Weight can be added to provide greater overload.
The bench press is a commonly used exercise for targeting the recruitment of the pectoral muscles. These muscles are recruited along with the lats during the propulsive portion of most swim strokes.
- The bar should be held and lowered under control, with no assistance, until contact is made with the chest.
- The bar should then be pressed back towards the starting position, with no assistance, until the elbows lock out.
- Throughout the lift both feet should remain in contact with the floor and the athletes glutes should be in contact with the bench throughout.
The bar should remain parallel with the floor throughout.
Squatting movement allow the quads to be worked in a movement that involves additional recruitment of the glutes and hamstring which play an important role during starts, turns and kicking actions. Here are some points to consider when performing the back squat:
- Position the bar across the upper back and assume an overhand grip with both hands to hold the bar in position throughout the exercise.
During the decent aim to achieve full depth (the lowest point which they can reach without loss of a neutral spine position). Ideally this will involve the centre of the hip being lower than the centre of the knee joint.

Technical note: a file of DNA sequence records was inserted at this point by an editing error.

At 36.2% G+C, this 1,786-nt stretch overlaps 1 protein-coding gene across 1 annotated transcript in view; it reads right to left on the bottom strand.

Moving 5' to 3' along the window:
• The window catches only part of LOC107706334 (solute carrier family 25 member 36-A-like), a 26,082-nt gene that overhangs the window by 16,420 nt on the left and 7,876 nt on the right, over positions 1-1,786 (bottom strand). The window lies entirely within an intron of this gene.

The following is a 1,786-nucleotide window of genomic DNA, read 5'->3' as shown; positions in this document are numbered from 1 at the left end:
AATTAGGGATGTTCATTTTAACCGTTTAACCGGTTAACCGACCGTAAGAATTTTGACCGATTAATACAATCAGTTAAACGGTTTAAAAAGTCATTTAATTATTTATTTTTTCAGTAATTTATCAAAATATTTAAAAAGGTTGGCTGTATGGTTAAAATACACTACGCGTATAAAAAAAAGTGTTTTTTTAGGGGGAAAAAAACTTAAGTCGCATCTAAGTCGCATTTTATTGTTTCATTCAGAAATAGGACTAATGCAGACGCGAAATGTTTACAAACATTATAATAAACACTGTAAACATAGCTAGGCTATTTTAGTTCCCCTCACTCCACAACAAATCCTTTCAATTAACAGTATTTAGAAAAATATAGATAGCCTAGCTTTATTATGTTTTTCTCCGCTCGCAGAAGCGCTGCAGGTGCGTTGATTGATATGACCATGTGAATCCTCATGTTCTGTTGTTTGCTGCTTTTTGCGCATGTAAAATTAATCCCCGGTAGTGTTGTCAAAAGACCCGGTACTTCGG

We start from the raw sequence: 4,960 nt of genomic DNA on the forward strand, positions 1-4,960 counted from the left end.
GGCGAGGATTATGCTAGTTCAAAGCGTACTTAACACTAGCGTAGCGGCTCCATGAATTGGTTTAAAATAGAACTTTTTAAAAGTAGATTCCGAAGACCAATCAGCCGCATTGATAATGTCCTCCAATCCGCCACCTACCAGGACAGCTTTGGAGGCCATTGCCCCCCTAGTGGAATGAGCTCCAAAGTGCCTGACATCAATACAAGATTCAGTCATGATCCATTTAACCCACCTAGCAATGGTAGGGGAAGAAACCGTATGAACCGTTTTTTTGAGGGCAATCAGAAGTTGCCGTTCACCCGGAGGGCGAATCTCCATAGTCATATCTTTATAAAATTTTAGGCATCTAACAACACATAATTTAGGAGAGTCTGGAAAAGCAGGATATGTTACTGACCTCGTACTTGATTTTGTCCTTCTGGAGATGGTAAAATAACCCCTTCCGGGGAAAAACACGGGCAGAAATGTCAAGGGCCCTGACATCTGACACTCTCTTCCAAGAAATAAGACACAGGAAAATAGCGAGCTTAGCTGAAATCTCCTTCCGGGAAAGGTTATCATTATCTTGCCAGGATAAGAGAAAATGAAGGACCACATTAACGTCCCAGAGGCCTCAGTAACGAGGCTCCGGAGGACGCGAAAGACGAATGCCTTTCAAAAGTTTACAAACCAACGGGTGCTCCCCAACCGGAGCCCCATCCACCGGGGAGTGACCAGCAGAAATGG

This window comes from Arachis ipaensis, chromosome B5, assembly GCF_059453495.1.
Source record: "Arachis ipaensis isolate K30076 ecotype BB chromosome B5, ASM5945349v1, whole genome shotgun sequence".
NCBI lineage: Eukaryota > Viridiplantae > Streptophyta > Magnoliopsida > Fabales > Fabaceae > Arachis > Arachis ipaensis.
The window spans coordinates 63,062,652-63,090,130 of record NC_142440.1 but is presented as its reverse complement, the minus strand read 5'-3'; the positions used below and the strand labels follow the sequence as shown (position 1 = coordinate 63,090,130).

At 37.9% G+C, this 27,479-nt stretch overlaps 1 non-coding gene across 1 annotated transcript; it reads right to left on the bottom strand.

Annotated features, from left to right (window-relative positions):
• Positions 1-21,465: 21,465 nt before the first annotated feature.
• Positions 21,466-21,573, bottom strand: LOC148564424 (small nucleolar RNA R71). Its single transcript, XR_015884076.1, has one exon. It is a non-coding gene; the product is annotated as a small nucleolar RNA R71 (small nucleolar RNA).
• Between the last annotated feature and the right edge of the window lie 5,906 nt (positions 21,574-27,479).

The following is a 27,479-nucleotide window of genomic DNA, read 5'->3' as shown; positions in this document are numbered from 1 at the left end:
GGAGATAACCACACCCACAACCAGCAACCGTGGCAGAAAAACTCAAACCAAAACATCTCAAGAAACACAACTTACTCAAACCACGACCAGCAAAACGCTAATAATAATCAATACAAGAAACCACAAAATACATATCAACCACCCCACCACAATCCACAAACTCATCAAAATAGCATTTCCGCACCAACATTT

- The soles of the feet must remain flat throughout the lift (no excessive shifting of centre of mass over the base of support).
- During the assent the spine must remain in neutral.
- The lift should be completed to full lockout of the knee and hip with no external assistance.
you are unsure of how to perform strength training exercise such as those
mentioned here please seek the advice and supervision of a qualified
How strong is strong enough?
It could be argued that an elite athlete can always benefit from being stronger just as an athlete can always benefit from being fitter, faster, or technically proficient. However it is likely that as you begin a strength training program you will make improvements relatively quickly before eventually reaching close your genetic capabilities. You may then decide that having improved your strength you may wish to shift the emphasis of your training to other areas but how will you know you are strong enough? Below are some general guidelines taken from observations of elite international swimmers during strength training sessions over several years:
Frequently observed 1rep max scores on key exercises in elite senior swimmers (BW = bodyweight)
Chin up - BW+50kg
Bench Press - 120kg
Back Squat - 130kg
Chin up - BW=25kg
Bench press - 75kg
Back squat - 85kg
Middle Distance - Male
Chin up - BW+35kg
Bench press - 100kg
Back squat - 115kg
Middle Distance - Female
Chin up - BW+20kg
Bench press - 65kg
Back squat - 80kg
Distance - Male
Chin up - BW+30kg
Bench press - 90kg
Back squat - 100kg
Distance - Female
Chin up - BW+15kg
Bench press - 55kg
Back squat - 75kg
When beginning a strength training program these numbers should not be of primary concern. Before attempting 1 rep max lifts swimmers should first learn and practice proper technique and then gradually challenge themselves to hold this technique together under incrementally heavier loads.